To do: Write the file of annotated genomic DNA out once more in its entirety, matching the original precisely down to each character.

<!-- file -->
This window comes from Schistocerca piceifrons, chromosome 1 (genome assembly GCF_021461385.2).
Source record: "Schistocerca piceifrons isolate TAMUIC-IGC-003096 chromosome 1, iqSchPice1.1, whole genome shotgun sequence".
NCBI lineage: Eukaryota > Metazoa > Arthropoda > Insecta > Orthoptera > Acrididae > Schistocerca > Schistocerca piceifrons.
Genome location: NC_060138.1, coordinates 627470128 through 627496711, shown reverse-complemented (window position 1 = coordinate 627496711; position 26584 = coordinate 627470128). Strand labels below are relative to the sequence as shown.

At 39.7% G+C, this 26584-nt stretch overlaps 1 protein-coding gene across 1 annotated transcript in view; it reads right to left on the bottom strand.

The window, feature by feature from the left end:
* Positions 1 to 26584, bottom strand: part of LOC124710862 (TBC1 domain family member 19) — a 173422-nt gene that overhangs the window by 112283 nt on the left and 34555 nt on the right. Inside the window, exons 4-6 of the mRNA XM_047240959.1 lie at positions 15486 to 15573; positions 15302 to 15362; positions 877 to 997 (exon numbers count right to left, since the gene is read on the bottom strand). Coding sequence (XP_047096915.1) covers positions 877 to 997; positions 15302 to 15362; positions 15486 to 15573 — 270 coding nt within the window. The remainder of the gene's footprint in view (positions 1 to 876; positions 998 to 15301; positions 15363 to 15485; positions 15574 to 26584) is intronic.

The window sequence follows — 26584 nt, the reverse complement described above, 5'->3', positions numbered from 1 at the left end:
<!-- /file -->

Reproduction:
This window comes from Schistocerca piceifrons, chromosome 1 (genome assembly GCF_021461385.2).
Source record: "Schistocerca piceifrons isolate TAMUIC-IGC-003096 chromosome 1, iqSchPice1.1, whole genome shotgun sequence".
NCBI lineage: Eukaryota > Metazoa > Arthropoda > Insecta > Orthoptera > Acrididae > Schistocerca > Schistocerca piceifrons.
Genome location: NC_060138.1, coordinates 627470128 through 627496711, shown reverse-complemented (window position 1 = coordinate 627496711; position 26584 = coordinate 627470128). Strand labels below are relative to the sequence as shown.

At 39.7% G+C, this 26584-nt stretch overlaps 1 protein-coding gene across 1 annotated transcript in view; it reads right to left on the bottom strand.

The window, feature by feature from the left end:
* Positions 1 to 26584, bottom strand: part of LOC124710862 (TBC1 domain family member 19) — a 173422-nt gene that overhangs the window by 112283 nt on the left and 34555 nt on the right. Inside the window, exons 4-6 of the mRNA XM_047240959.1 lie at positions 15486 to 15573; positions 15302 to 15362; positions 877 to 997 (exon numbers count right to left, since the gene is read on the bottom strand). Coding sequence (XP_047096915.1) covers positions 877 to 997; positions 15302 to 15362; positions 15486 to 15573 — 270 coding nt within the window. The remainder of the gene's footprint in view (positions 1 to 876; positions 998 to 15301; positions 15363 to 15485; positions 15574 to 26584) is intronic.

The window sequence follows — 26584 nt, the reverse complement described above, 5'->3', positions numbered from 1 at the left end: